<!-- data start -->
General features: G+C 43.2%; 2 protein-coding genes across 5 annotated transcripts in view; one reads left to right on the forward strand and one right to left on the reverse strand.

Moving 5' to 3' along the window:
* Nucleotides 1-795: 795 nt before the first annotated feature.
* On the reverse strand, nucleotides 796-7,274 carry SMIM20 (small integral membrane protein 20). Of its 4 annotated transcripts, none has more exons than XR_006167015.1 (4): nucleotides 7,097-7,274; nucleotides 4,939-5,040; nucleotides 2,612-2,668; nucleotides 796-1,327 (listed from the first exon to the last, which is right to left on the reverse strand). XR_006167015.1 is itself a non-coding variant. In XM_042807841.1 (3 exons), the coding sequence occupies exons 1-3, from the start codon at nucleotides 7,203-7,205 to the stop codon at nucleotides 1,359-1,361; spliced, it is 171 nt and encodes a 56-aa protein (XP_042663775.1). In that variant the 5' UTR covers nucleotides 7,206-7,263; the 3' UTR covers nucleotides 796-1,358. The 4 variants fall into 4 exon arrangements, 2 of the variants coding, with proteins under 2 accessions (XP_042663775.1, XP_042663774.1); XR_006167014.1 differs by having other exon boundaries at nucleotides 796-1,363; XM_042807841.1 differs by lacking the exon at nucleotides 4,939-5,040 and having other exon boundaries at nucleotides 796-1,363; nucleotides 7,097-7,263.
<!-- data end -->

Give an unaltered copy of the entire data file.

General features: G+C 43.2%; 2 protein-coding genes across 5 annotated transcripts in view; one reads left to right on the forward strand and one right to left on the reverse strand.

Moving 5' to 3' along the window:
* Nucleotides 1-795: 795 nt before the first annotated feature.
* On the reverse strand, nucleotides 796-7,274 carry SMIM20 (small integral membrane protein 20). Of its 4 annotated transcripts, none has more exons than XR_006167015.1 (4): nucleotides 7,097-7,274; nucleotides 4,939-5,040; nucleotides 2,612-2,668; nucleotides 796-1,327 (listed from the first exon to the last, which is right to left on the reverse strand). XR_006167015.1 is itself a non-coding variant. In XM_042807841.1 (3 exons), the coding sequence occupies exons 1-3, from the start codon at nucleotides 7,203-7,205 to the stop codon at nucleotides 1,359-1,361; spliced, it is 171 nt and encodes a 56-aa protein (XP_042663775.1). In that variant the 5' UTR covers nucleotides 7,206-7,263; the 3' UTR covers nucleotides 796-1,358. The 4 variants fall into 4 exon arrangements, 2 of the variants coding, with proteins under 2 accessions (XP_042663775.1, XP_042663774.1); XR_006167014.1 differs by having other exon boundaries at nucleotides 796-1,363; XM_042807841.1 differs by lacking the exon at nucleotides 4,939-5,040 and having other exon boundaries at nucleotides 796-1,363; nucleotides 7,097-7,263.